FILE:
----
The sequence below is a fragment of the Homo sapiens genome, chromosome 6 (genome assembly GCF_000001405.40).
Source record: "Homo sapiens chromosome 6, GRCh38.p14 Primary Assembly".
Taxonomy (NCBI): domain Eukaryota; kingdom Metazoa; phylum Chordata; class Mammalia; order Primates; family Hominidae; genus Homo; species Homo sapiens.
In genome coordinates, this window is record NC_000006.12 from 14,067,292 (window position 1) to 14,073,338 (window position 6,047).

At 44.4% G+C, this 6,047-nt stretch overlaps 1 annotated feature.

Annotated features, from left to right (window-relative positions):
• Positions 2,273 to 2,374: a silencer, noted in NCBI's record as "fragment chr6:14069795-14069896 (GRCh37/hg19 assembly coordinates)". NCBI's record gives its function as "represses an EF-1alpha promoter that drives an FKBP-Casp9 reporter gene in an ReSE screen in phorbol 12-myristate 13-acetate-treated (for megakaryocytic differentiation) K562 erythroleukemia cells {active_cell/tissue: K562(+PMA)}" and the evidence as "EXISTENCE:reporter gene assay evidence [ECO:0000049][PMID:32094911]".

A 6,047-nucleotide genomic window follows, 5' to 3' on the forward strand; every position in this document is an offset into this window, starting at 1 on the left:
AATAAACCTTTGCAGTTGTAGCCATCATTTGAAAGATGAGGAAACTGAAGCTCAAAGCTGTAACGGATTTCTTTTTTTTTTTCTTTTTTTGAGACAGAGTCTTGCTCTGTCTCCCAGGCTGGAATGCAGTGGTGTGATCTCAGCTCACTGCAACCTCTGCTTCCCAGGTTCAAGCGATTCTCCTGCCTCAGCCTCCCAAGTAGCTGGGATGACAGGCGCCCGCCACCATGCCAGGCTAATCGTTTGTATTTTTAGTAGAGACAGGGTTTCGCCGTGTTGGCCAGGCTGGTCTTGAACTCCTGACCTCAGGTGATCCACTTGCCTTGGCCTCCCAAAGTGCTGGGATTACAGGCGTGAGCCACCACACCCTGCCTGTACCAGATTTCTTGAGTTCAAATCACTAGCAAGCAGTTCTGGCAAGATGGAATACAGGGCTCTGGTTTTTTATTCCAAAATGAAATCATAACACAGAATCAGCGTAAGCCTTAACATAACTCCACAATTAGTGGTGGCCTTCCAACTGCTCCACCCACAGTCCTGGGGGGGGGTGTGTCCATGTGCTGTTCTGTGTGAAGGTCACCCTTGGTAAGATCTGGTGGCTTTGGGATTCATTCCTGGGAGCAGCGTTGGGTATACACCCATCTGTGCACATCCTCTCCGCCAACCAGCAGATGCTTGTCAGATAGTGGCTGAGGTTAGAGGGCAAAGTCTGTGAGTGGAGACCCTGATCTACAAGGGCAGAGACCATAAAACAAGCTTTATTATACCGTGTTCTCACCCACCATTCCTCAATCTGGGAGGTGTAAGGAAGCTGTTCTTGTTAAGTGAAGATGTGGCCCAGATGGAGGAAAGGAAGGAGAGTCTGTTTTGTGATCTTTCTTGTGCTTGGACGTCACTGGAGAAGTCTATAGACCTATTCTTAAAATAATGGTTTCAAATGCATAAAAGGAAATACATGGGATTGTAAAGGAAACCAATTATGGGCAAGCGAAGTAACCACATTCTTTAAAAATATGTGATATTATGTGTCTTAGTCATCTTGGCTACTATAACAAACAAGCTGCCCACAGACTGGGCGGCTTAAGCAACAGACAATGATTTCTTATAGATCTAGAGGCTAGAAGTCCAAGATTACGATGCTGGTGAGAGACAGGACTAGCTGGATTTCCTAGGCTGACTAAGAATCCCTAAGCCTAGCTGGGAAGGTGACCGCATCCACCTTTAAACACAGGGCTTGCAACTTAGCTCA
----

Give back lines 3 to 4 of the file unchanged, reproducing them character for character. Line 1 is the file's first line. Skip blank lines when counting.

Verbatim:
Taxonomy (NCBI): domain Eukaryota; kingdom Metazoa; phylum Chordata; class Mammalia; order Primates; family Hominidae; genus Homo; species Homo sapiens.
In genome coordinates, this window is record NC_000006.12 from 14,067,292 (window position 1) to 14,073,338 (window position 6,047).